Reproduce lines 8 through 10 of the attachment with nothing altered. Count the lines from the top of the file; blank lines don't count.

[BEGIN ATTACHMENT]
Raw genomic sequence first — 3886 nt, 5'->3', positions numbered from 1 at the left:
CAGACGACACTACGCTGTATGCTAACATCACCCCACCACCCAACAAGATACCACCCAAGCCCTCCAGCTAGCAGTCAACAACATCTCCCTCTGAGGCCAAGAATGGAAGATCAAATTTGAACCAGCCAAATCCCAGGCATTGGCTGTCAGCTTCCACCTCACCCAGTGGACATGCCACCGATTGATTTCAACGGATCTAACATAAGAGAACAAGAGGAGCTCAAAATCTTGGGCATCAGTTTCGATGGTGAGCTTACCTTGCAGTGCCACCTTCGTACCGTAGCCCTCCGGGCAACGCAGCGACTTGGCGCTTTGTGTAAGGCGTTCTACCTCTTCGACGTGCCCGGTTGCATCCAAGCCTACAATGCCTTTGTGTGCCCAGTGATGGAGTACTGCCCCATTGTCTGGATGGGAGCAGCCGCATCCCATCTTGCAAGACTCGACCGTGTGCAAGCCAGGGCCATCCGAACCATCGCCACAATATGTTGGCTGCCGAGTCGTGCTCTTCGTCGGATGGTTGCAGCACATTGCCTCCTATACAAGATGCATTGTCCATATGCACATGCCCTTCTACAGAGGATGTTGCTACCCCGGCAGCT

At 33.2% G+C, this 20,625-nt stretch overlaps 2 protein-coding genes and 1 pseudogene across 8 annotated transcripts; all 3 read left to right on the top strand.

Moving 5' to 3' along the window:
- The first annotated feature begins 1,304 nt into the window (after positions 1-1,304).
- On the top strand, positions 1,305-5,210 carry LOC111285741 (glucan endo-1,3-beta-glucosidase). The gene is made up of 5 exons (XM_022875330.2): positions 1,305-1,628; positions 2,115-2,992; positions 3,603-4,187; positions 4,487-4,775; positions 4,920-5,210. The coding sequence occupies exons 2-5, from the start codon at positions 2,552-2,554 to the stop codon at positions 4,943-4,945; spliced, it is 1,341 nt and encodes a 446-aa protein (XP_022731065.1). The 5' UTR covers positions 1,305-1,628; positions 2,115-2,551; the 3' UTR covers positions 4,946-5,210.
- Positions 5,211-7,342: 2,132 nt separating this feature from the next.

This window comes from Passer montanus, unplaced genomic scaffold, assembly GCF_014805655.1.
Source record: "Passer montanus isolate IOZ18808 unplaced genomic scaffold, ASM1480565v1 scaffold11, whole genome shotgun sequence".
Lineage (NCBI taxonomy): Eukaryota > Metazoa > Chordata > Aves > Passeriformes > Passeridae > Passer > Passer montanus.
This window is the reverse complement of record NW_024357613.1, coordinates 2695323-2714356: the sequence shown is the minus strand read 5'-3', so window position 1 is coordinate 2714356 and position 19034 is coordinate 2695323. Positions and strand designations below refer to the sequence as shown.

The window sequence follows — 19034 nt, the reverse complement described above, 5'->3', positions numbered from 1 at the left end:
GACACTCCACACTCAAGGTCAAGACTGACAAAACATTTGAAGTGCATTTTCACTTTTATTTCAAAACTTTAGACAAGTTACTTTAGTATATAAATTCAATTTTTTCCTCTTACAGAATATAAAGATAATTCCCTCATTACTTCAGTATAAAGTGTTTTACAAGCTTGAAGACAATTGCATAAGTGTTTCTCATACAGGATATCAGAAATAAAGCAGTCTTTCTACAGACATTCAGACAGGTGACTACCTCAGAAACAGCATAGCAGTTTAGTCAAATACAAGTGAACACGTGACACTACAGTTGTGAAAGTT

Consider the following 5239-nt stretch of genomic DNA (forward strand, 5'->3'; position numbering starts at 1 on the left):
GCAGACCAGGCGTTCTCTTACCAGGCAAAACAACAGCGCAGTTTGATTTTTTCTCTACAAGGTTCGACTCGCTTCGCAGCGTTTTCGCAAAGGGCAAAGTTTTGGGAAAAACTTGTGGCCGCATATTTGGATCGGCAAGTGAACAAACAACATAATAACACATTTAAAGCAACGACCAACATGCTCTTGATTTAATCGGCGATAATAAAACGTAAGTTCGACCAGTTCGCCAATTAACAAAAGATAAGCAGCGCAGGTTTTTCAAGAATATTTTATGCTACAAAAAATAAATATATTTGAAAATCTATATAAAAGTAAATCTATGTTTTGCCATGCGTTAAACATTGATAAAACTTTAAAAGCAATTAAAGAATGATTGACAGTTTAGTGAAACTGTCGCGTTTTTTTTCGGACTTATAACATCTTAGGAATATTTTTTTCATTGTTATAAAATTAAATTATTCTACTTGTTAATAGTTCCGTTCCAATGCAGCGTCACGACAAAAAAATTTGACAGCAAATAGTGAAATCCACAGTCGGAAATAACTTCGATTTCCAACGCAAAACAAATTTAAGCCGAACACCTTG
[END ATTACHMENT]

This window comes from Passer montanus, unplaced genomic scaffold, assembly GCF_014805655.1.
Source record: "Passer montanus isolate IOZ18808 unplaced genomic scaffold, ASM1480565v1 scaffold11, whole genome shotgun sequence".
Lineage (NCBI taxonomy): Eukaryota > Metazoa > Chordata > Aves > Passeriformes > Passeridae > Passer > Passer montanus.